At least once a week we get the question, "How often should I bathe my dog?"
The answer is more specific to your dog and your dog's situation than you may think. Of course you are going to bathe your dog if they get dirty. A dog that rarely goes outside may get a bath once a month or less while a dog with allergies or naturally oily skin may need more frequent baths.
One of our own dogs has allergies and is bathed once a week. Longer than a week and she suffers from itchy skin. Washing her once a week in our lemongrass and aloe dog shampoo and she's good to go!
The most important factor to consider when bathing your dog is of course the shampoo. At 4-Legger we talk a lot about ingredients because they truly do matter.
Your dog's skin is their biggest organ - covering their entire body. Bathing your dog with shampoo containing toxic ingredients may cause long term health issues that range from allergies and itchy skin to hormone imbalances, and cancer.
You can learn a lot more about the ingredients used in traditional dog shampoos in our blog!
Here are a few reasons why 4-Legger is better and safer than traditional dog shampoo:
We teamed up with Tonya Wilhelm at Raising Your Pets Naturally to talk about how to safely bathe your dog at home and we've talked to the professional groomers that use 4-Legger to develop our top 12 tips and tricks for safely washing your dog at home!
1. As a professional dog trainer Tonya recommends working with your dog to ensure they don't have "handling issues". If your dog does have issues being touched and groomed, first reach out to your dog's veterinarian to rule out any medical conditions. Once you have the green light form your veterinarian, work with a qualified dog behavior counselor to desensitize your dog to being touched, groomed, and bathed.
2. Using a hair catcher for your tub will save you from having to unclog a drain!
3. A non-skid bath mat will make your dog feel more secure and will (hopefully) keep them in one place during the bath!
4. Using a hand-held shower with a long hose will save you from having to fill a container and pour it over your dog. Look for one with an off switch at the head, it is really handy!
5. Before giving your dog a bath, you should run a brush through their hair to loosen the hair and remove any tangles.
6. You want to avoid getting water in your dog's ears. If you are concerned, you can add an organic cotton ball just inside their ear and remove them when you are done. Your dog may conveniently help you remove the cotton ball by shaking and conveniently flinging the cotton ball across the bathroom!
7. Warm up the water to make it comfortable. Test the water temperature before you start to wet your dog by running it over the inside of your own forearm. Avoid extremes - no hot or cold, just warm.
8. Lift your dog with one hand under the chest and the other under the belly and into the tub. Just before we lift our dogs into the wash, we tell them "You are earning a treat." Keeping the prize in their mind!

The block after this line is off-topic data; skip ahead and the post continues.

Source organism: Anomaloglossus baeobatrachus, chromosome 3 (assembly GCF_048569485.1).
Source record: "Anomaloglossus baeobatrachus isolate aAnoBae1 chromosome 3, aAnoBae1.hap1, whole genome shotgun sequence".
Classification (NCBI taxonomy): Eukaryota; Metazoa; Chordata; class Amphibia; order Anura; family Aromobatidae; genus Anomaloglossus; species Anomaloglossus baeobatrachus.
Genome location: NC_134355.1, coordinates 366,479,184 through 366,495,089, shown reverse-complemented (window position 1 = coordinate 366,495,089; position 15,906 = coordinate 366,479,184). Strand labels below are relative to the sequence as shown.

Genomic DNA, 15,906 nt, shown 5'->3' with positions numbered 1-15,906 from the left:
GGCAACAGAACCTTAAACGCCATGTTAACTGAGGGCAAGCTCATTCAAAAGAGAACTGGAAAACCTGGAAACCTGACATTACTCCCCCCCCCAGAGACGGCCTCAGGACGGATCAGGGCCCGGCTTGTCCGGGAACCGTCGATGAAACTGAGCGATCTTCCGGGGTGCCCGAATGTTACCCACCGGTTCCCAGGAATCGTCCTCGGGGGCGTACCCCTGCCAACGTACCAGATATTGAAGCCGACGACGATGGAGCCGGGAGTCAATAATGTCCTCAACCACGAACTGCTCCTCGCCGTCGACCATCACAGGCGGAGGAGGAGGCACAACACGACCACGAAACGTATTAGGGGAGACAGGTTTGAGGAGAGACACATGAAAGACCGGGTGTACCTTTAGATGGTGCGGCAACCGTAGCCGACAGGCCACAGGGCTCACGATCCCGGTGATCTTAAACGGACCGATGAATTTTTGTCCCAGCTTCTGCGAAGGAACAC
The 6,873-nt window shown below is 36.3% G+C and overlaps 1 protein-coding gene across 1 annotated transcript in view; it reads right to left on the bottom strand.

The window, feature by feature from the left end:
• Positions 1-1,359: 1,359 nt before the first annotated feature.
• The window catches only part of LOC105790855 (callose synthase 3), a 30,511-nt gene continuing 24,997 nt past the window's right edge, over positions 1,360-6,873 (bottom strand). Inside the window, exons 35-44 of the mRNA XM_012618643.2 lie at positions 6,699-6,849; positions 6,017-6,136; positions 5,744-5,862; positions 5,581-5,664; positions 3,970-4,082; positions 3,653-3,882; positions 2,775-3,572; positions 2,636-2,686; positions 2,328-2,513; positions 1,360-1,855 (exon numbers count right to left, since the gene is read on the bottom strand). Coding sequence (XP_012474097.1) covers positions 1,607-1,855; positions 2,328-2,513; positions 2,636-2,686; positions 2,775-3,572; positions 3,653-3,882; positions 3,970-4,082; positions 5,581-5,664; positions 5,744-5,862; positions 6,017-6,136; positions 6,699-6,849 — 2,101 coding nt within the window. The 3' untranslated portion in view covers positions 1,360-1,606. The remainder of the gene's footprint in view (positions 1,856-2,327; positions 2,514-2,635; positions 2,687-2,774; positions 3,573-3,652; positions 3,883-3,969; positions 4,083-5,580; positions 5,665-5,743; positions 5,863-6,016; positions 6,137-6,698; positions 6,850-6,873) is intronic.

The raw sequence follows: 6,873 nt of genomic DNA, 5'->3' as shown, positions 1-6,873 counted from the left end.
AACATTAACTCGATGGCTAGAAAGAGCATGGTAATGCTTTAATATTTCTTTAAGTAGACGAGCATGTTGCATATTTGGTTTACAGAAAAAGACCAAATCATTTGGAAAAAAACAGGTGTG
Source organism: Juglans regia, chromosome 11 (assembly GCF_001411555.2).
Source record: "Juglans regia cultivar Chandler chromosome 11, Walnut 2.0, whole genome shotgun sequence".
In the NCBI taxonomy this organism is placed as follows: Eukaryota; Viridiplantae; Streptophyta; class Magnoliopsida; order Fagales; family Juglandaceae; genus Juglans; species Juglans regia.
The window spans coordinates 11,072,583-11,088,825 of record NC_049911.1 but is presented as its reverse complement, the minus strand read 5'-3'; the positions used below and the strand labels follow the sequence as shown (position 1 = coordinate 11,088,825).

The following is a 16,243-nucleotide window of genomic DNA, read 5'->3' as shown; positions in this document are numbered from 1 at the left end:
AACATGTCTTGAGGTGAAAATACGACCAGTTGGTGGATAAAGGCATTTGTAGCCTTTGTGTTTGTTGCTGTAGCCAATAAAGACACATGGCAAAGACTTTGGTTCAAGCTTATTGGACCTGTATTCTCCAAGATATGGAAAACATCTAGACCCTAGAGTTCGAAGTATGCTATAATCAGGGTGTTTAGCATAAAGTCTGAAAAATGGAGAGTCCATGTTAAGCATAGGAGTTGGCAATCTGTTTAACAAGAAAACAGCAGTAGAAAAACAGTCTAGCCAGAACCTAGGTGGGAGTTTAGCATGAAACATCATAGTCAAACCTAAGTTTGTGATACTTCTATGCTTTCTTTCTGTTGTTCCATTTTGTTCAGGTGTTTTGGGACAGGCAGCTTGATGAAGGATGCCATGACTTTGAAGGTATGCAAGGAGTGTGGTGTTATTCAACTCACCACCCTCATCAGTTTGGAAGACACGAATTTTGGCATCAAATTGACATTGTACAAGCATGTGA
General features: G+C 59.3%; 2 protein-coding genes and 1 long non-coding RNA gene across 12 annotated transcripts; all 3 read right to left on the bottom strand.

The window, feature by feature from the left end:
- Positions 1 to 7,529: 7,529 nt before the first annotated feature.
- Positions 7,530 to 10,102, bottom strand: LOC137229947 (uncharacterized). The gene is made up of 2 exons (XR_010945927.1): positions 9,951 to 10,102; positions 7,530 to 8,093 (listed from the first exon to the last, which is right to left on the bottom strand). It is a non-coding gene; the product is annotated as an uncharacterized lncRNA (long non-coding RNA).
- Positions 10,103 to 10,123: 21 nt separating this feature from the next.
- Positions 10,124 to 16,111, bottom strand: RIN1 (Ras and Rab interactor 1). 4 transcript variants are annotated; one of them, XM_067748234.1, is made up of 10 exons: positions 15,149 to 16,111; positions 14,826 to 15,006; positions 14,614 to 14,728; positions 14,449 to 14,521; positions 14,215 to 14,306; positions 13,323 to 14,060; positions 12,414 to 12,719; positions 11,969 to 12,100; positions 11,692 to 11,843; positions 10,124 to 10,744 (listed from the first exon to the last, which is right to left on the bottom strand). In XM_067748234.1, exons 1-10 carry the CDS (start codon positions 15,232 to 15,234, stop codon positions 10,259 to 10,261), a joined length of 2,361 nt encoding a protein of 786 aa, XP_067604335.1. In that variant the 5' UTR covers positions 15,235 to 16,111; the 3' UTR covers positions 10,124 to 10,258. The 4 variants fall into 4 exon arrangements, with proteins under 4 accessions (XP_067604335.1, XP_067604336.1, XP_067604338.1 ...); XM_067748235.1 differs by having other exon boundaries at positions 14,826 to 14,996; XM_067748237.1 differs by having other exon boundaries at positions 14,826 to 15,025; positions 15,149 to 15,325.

9. Wet your dog down from the top of the head to the base of the tail and save washing their face until the end so you can do it very carefully. Use your hand to go through your dog's coat and make sure they are completely wet.
10. Shake the shampoo bottle and pour some in your hand. Starting at the top, work the shampoo into your dog's coat. Work the shampoo all over their body (avoiding their face) and massage it into their coat thoroughly. To wash the legs, gently pick them up straight - not bending them off to the side. A thoroughly wet dog will create a great lather.
Note: If you want more lather, add more water, not more soap.
11.Carefully wash your dog's ears by wetting, lathering, and rinsing. Put your hand over the ear canal so no water gets into your dog's ears (or you can use the organic cotton ball trick)! Finally, using a wet washcloth to help you control the wash and not get shampoo in your dog's eyes, wet their face, apply a small amount of shampoo to the washcloth and add water, build up a lather with the washcloth and then carefully clean your dog's face (avoiding the eyes). Rinse the washcloth of shampoo and use it to carefully rinse the shampoo off your dog's face.
12. Rinse off really well, until the water is completely clear to get all of the shampoo off your dog. As a side note, if you are going to trim your dog's nails, right after the bath is a good time because they will be softer!
Pick up some additional tips and see a live demonstration by Tonya and Dexter in the video below!
What does bioaccumulation mean? We've learned this word the hard way, by losing our dogs to disease.
Let us give you the single tip you need for you and your dog to live a safe and non-toxic life.
If you've researched vaccinosis, it probably led you to titering.
A titer is a laboratory test that measures the amount of antibodies in the blood. It may sound complex but it isn't. We break it down for you by explaining what titering is, why you MUST do it, and review the recommended core vaccination schedule for dogs.
Vaccinosis is a set of adverse reactions or events occurring within minutes, days, months, or years after receiving a vaccination.
Vaccinosis isn't "holistic hype" or something you should ignore.
Learn what vaccinosis is now, before your dog has an adverse reaction to annual vaccines or before long term damage to your dog's immune system has occurred.